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Senate candidate Bevin: What happens when government turns a 'safety net into a hammock'

09/03/2013 08:54 PM

*UPDATED: *The dividing line between the taxpayer-funded safety nets and programs that become government-provided hammocks should be “somewhere well below where it is now,” said Republican U.S. Senate candidate Matt Bevin.

Bevin, the Louisville businessman who owns parts of 10 companies, said that applies to the food stamps program (known now as Supplemental Nutrition Assistance Program, or SNAP), as well as the effects of the Affordable Care Act and Medicare and Medicaid.

Bevin has frequently criticized his opponent in next year’s GOP primary, U.S. Sen. Mitch McConnell, for not doing more to defund or repeal the Affordable Care Act. Bevin has said the nation simply can’t afford such an expansion of health care, which includes allowing states like Kentucky to raise the eligibility for Medicaid to residents who earn up to 138 percent of the federal poverty rate.

Bevin said Congress should reform both Medicaid, which covers health care for the poor and disabled, and Medicare, which serves as health insurance for those 65 and older.

“You can’t just shut these programs down. But if we don’t recognize that we are on a fiscally unsustainable path with programs like that and others, and if in fact we don’t start to do things like raise the eligibility limits for participation and start doing this now, then all of this will be a moot point,” Bevin said (0:15).

He said he would support raising age and income eligibility levels and for means testing of Medicare, in which those who earn more receive fewer benefits.

Bevin said he opposes the expansion of Medicaid, which Kentucky Gov. Steve Beshear has agreed to. Between January 2014 and 2017, the federal government will cover full cost of adding an estimated 308,000 uninsured Kentuckians who earn less than 138 percent of the federal poverty rate ($31,800 for a family of four). After that, Kentucky will kick in 5 percent, and that share will grow to 10 percent by 2020.

That approach only shifts the cost of how hospitals and doctors will cover the costs treating the uninsured, Bevin said. Instead of spreading the cost to those who have health insurance, it will be shifted to taxpayers, he said.

“Who do you think is going to pay for Obamacare? It’s also the same people. The point is: fixing a problem with a problem is not the solution,” Bevin said (4:30). “Self-reliance and putting the responsibility on individuals is the best way to go. It is not a perfect way. There is no perfect solution.”

Bevin also answered questions about food stamps program (5:30) and raising the minimum wage (7:55).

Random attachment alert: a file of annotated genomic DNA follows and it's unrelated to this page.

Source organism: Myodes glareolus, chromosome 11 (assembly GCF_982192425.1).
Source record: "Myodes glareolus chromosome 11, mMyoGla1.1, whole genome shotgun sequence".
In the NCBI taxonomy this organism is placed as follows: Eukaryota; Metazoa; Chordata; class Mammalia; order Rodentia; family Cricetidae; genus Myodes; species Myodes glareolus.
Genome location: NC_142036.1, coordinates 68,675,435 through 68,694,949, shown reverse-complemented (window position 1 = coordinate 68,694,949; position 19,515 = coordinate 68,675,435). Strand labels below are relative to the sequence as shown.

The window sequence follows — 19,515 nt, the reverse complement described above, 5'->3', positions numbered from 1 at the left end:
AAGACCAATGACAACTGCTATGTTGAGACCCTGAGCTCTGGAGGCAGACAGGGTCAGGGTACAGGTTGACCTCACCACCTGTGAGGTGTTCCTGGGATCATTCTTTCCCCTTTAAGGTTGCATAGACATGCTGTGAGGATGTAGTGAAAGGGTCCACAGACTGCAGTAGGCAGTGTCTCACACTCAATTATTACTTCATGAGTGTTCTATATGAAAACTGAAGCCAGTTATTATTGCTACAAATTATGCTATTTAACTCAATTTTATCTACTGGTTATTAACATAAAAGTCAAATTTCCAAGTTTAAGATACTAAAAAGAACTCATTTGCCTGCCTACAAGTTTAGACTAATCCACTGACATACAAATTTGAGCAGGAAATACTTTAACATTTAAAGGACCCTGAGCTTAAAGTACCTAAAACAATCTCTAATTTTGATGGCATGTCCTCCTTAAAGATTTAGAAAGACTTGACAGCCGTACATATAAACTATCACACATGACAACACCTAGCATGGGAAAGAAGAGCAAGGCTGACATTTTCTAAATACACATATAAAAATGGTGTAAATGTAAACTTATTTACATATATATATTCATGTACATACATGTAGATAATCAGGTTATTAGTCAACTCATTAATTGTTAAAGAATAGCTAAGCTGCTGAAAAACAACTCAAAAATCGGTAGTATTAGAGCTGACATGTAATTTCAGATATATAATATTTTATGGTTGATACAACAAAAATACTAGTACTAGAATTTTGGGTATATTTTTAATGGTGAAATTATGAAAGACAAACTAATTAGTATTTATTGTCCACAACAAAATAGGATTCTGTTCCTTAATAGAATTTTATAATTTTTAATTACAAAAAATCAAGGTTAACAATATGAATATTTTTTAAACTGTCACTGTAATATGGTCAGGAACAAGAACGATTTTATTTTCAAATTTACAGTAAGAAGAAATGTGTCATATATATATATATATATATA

Bevin made one claim that warranted fact-checking. When discussing the food stamps program, or SNAP, Bevin said government programs sometimes go beyond helping the very neediest. He said he, his wife and their nine children might be eligible for food stamps in some program even if they made $100,000 a year.

“In the state of Washington, for example, I could make over $100,000 and still be eligible for SNAP,” Bevin said (6:00 of the video).

An initial check of the Washington state basic food program guidelines shows that the maximum gross income for a family of 11 would be $5,501 per month, which works out to $66,012 per year, or 130 percent of the federal poverty rate for a family that size. Those figures are maximum eligibility figures for certain populations, according to the Washington Department of Social and Health Services.

UPDATED: The Bevin campaign, however, pointed to another document from the Washington Department of Social and Health Services, which manages the food stamps program.

That document says a family of 11 could be eligible for food stamps if it earned up to 200 percent of the poverty rate, which would be $8,462 — or $101,544.

However, a check with the Washington Department of Social and Health Services said even that number isn’t correct, although the actual figure would make Bevin correct. Here’s a response from John Camp, administrator of the office of programs and policy for the Washington DSHS:

… An 11-person household could have income up to an absolute maximum of $8,616 monthly / or $103,392 per year. However, that’s just the income test. Most households in Washington with gross income over 130% of the federal poverty rate do not receive monthly food benefits. The higher income limit only makes a household potentially eligible for SNAP benefits, because the federal calculation for benefits does not change. We must determine eligibility and calculate SNAP benefits as set under the Food and Nutrition Act of 2008.


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